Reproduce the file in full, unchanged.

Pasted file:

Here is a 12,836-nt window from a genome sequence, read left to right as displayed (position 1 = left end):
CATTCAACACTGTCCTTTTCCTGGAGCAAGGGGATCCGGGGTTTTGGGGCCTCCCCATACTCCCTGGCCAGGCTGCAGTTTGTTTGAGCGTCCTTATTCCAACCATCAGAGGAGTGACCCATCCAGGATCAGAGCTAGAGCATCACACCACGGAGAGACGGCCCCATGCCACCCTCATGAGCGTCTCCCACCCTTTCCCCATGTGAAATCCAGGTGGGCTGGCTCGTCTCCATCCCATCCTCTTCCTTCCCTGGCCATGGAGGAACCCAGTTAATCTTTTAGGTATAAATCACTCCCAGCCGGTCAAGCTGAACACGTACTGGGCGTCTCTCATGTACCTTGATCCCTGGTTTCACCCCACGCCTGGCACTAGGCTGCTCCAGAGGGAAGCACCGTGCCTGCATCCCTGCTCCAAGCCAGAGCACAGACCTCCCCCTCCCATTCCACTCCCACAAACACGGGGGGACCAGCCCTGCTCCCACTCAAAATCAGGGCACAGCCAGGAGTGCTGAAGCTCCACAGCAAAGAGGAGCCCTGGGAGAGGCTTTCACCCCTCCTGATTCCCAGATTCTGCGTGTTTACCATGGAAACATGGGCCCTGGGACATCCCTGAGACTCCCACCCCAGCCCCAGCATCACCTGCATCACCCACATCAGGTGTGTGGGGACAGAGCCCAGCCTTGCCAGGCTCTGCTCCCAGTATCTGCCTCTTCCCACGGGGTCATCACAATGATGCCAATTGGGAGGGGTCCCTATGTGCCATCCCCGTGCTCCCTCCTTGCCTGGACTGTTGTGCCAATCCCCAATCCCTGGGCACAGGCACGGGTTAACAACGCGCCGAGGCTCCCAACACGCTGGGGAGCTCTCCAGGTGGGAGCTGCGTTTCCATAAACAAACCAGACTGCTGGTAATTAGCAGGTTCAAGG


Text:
Here is a 12,836-nt window from a genome sequence, read left to right as displayed (position 1 = left end):
CATTCAACACTGTCCTTTTCCTGGAGCAAGGGGATCCGGGGTTTTGGGGCCTCCCCATACTCCCTGGCCAGGCTGCAGTTTGTTTGAGCGTCCTTATTCCAACCATCAGAGGAGTGACCCATCCAGGATCAGAGCTAGAGCATCACACCACGGAGAGACGGCCCCATGCCACCCTCATGAGCGTCTCCCACCCTTTCCCCATGTGAAATCCAGGTGGGCTGGCTCGTCTCCATCCCATCCTCTTCCTTCCCTGGCCATGGAGGAACCCAGTTAATCTTTTAGGTATAAATCACTCCCAGCCGGTCAAGCTGAACACGTACTGGGCGTCTCTCATGTACCTTGATCCCTGGTTTCACCCCACGCCTGGCACTAGGCTGCTCCAGAGGGAAGCACCGTGCCTGCATCCCTGCTCCAAGCCAGAGCACAGACCTCCCCCTCCCATTCCACTCCCACAAACACGGGGGGACCAGCCCTGCTCCCACTCAAAATCAGGGCACAGCCAGGAGTGCTGAAGCTCCACAGCAAAGAGGAGCCCTGGGAGAGGCTTTCACCCCTCCTGATTCCCAGATTCTGCGTGTTTACCATGGAAACATGGGCCCTGGGACATCCCTGAGACTCCCACCCCAGCCCCAGCATCACCTGCATCACCCACATCAGGTGTGTGGGGACAGAGCCCAGCCTTGCCAGGCTCTGCTCCCAGTATCTGCCTCTTCCCACGGGGTCATCACAATGATGCCAATTGGGAGGGGTCCCTATGTGCCATCCCCGTGCTCCCTCCTTGCCTGGACTGTTGTGCCAATCCCCAATCCCTGGGCACAGGCACGGGTTAACAACGCGCCGAGGCTCCCAACACGCTGGGGAGCTCTCCAGGTGGGAGCTGCGTTTCCATAAACAAACCAGACTGCTGGTAATTAGCAGGTTCAAGG